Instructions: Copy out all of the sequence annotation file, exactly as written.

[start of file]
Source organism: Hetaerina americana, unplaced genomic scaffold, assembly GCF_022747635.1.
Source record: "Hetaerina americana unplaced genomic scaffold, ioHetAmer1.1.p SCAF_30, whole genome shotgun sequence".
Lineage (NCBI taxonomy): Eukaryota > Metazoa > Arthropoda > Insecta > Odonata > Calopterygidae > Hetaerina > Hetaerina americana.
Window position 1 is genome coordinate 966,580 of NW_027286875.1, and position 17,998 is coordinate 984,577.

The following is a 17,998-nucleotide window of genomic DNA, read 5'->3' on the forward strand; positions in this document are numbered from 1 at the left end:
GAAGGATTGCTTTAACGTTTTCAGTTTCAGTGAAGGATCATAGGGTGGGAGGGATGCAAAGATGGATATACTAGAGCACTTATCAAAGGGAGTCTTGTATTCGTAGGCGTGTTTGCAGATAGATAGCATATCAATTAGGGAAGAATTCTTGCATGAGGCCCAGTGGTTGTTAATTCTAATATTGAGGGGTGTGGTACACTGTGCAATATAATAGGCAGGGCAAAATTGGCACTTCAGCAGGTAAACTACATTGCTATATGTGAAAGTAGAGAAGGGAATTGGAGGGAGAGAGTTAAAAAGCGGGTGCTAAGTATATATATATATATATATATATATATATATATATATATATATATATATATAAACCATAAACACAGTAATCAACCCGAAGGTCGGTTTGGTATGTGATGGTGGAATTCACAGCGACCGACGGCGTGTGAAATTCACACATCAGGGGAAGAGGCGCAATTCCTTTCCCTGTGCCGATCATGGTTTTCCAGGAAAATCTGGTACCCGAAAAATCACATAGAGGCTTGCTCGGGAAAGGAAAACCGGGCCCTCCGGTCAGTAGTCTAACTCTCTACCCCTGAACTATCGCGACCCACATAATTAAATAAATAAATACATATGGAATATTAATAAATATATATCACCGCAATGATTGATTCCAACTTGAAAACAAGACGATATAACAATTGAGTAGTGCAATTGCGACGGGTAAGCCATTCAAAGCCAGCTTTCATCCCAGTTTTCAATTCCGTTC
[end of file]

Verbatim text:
Source organism: Hetaerina americana, unplaced genomic scaffold, assembly GCF_022747635.1.
Source record: "Hetaerina americana unplaced genomic scaffold, ioHetAmer1.1.p SCAF_30, whole genome shotgun sequence".
Lineage (NCBI taxonomy): Eukaryota > Metazoa > Arthropoda > Insecta > Odonata > Calopterygidae > Hetaerina > Hetaerina americana.
Window position 1 is genome coordinate 966,580 of NW_027286875.1, and position 17,998 is coordinate 984,577.

The following is a 17,998-nucleotide window of genomic DNA, read 5'->3' on the forward strand; positions in this document are numbered from 1 at the left end:
GAAGGATTGCTTTAACGTTTTCAGTTTCAGTGAAGGATCATAGGGTGGGAGGGATGCAAAGATGGATATACTAGAGCACTTATCAAAGGGAGTCTTGTATTCGTAGGCGTGTTTGCAGATAGATAGCATATCAATTAGGGAAGAATTCTTGCATGAGGCCCAGTGGTTGTTAATTCTAATATTGAGGGGTGTGGTACACTGTGCAATATAATAGGCAGGGCAAAATTGGCACTTCAGCAGGTAAACTACATTGCTATATGTGAAAGTAGAGAAGGGAATTGGAGGGAGAGAGTTAAAAAGCGGGTGCTAAGTATATATATATATATATATATATATATATATATATATATATATATATATATAAACCATAAACACAGTAATCAACCCGAAGGTCGGTTTGGTATGTGATGGTGGAATTCACAGCGACCGACGGCGTGTGAAATTCACACATCAGGGGAAGAGGCGCAATTCCTTTCCCTGTGCCGATCATGGTTTTCCAGGAAAATCTGGTACCCGAAAAATCACATAGAGGCTTGCTCGGGAAAGGAAAACCGGGCCCTCCGGTCAGTAGTCTAACTCTCTACCCCTGAACTATCGCGACCCACATAATTAAATAAATAAATACATATGGAATATTAATAAATATATATCACCGCAATGATTGATTCCAACTTGAAAACAAGACGATATAACAATTGAGTAGTGCAATTGCGACGGGTAAGCCATTCAAAGCCAGCTTTCATCCCAGTTTTCAATTCCGTTC